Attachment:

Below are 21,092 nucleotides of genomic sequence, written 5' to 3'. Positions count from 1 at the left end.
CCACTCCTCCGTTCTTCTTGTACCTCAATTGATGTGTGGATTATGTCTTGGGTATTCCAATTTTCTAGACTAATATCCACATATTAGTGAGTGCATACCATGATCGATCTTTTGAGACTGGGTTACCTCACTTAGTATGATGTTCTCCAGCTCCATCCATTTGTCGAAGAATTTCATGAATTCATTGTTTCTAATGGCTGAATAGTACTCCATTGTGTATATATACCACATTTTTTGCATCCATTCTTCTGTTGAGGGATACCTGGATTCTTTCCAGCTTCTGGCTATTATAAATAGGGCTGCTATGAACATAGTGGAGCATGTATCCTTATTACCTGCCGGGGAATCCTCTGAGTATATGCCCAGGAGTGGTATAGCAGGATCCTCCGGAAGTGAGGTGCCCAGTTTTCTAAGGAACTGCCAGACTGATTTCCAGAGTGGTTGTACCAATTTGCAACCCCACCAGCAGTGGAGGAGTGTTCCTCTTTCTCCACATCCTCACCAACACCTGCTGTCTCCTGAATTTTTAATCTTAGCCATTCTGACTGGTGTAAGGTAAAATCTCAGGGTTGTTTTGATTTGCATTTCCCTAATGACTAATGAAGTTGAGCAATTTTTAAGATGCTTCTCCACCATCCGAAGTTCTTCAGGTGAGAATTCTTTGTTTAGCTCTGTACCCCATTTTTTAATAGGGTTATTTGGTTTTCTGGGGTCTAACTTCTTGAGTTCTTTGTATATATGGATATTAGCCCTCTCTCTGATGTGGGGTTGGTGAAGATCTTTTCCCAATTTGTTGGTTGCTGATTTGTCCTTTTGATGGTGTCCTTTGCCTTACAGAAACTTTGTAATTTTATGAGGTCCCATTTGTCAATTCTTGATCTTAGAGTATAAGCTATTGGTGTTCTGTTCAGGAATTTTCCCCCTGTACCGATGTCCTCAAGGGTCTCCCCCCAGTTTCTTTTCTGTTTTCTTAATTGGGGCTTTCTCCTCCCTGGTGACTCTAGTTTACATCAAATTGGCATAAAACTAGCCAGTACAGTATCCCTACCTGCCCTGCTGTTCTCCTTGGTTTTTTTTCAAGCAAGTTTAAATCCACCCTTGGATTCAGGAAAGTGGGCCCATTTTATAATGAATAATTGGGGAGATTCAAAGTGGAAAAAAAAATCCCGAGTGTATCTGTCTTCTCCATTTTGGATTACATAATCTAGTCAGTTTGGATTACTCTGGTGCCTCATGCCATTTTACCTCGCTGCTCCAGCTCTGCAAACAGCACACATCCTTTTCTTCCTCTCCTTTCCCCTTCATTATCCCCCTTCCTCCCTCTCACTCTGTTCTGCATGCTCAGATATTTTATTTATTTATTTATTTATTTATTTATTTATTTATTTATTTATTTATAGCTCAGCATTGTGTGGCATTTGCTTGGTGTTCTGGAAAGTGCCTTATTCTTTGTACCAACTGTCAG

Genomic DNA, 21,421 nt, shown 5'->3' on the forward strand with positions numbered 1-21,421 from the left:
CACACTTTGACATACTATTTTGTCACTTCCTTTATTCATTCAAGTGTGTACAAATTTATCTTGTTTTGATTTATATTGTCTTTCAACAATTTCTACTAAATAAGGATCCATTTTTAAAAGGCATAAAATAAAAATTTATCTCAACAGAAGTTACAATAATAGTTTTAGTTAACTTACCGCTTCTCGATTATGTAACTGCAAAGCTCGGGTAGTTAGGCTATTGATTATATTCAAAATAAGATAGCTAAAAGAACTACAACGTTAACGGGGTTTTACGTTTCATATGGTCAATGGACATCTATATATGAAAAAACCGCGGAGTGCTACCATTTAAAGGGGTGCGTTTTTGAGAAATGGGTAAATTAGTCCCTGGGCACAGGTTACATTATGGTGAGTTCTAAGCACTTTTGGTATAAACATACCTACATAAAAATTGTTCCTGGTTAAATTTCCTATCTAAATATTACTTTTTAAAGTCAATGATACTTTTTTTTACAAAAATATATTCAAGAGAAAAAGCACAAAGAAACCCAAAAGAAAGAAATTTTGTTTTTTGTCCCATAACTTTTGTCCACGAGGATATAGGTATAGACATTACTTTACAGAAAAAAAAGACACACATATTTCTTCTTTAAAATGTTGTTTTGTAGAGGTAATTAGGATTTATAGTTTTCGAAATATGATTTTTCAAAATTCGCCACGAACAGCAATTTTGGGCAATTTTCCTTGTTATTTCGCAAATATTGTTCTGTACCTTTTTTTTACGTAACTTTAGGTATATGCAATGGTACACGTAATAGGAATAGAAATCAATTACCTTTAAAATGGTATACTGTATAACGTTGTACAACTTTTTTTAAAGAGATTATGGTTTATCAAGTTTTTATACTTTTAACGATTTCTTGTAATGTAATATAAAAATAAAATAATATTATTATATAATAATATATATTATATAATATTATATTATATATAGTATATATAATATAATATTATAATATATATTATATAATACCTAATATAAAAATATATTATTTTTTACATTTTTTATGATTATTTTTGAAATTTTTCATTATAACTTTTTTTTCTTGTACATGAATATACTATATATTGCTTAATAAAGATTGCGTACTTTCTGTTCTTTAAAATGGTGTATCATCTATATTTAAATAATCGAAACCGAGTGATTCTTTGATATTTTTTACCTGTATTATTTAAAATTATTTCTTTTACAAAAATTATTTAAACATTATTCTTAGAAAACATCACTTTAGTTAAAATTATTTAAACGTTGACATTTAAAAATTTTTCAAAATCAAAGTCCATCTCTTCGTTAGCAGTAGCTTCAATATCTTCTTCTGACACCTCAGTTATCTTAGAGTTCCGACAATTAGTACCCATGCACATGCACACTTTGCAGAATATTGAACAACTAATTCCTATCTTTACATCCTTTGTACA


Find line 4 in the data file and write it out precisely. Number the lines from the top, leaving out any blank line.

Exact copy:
CACACTTTGACATACTATTTTGTCACTTCCTTTATTCATTCAAGTGTGTACAAATTTATCTTGTTTTGATTTATATTGTCTTTCAACAATTTCTACTAAATAAGGATCCATTTTTAAAAGGCATAAAATAAAAATTTATCTCAACAGAAGTTACAATAATAGTTTTAGTTAACTTACCGCTTCTCGATTATGTAACTGCAAAGCTCGGGTAGTTAGGCTATTGATTATATTCAAAATAAGATAGCTAAAAGAACTACAACGTTAACGGGGTTTTACGTTTCATATGGTCAATGGACATCTATATATGAAAAAACCGCGGAGTGCTACCATTTAAAGGGGTGCGTTTTTGAGAAATGGGTAAATTAGTCCCTGGGCACAGGTTACATTATGGTGAGTTCTAAGCACTTTTGGTATAAACATACCTACATAAAAATTGTTCCTGGTTAAATTTCCTATCTAAATATTACTTTTTAAAGTCAATGATACTTTTTTTTACAAAAATATATTCAAGAGAAAAAGCACAAAGAAACCCAAAAGAAAGAAATTTTGTTTTTTGTCCCATAACTTTTGTCCACGAGGATATAGGTATAGACATTACTTTACAGAAAAAAAAGACACACATATTTCTTCTTTAAAATGTTGTTTTGTAGAGGTAATTAGGATTTATAGTTTTCGAAATATGATTTTTCAAAATTCGCCACGAACAGCAATTTTGGGCAATTTTCCTTGTTATTTCGCAAATATTGTTCTGTACCTTTTTTTTACGTAACTTTAGGTATATGCAATGGTACACGTAATAGGAATAGAAATCAATTACCTTTAAAATGGTATACTGTATAACGTTGTACAACTTTTTTTAAAGAGATTATGGTTTATCAAGTTTTTATACTTTTAACGATTTCTTGTAATGTAATATAAAAATAAAATAATATTATTATATAATAATATATATTATATAATATTATATTATATATAGTATATATAATATAATATTATAATATATATTATATAATACCTAATATAAAAATATATTATTTTTTACATTTTTTATGATTATTTTTGAAATTTTTCATTATAACTTTTTTTTCTTGTACATGAATATACTATATATTGCTTAATAAAGATTGCGTACTTTCTGTTCTTTAAAATGGTGTATCATCTATATTTAAATAATCGAAACCGAGTGATTCTTTGATATTTTTTACCTGTATTATTTAAAATTATTTCTTTTACAAAAATTATTTAAACATTATTCTTAGAAAACATCACTTTAGTTAAAATTATTTAAACGTTGACATTTAAAAATTTTTCAAAATCAAAGTCCATCTCTTCGTTAGCAGTAGCTTCAATATCTTCTTCTGACACCTCAGTTATCTTAGAGTTCCGACAATTAGTACCCATGCACATGCACACTTTGCAGAATATTGAACAACTAATTCCTATCTTTACATCCTTTGTACA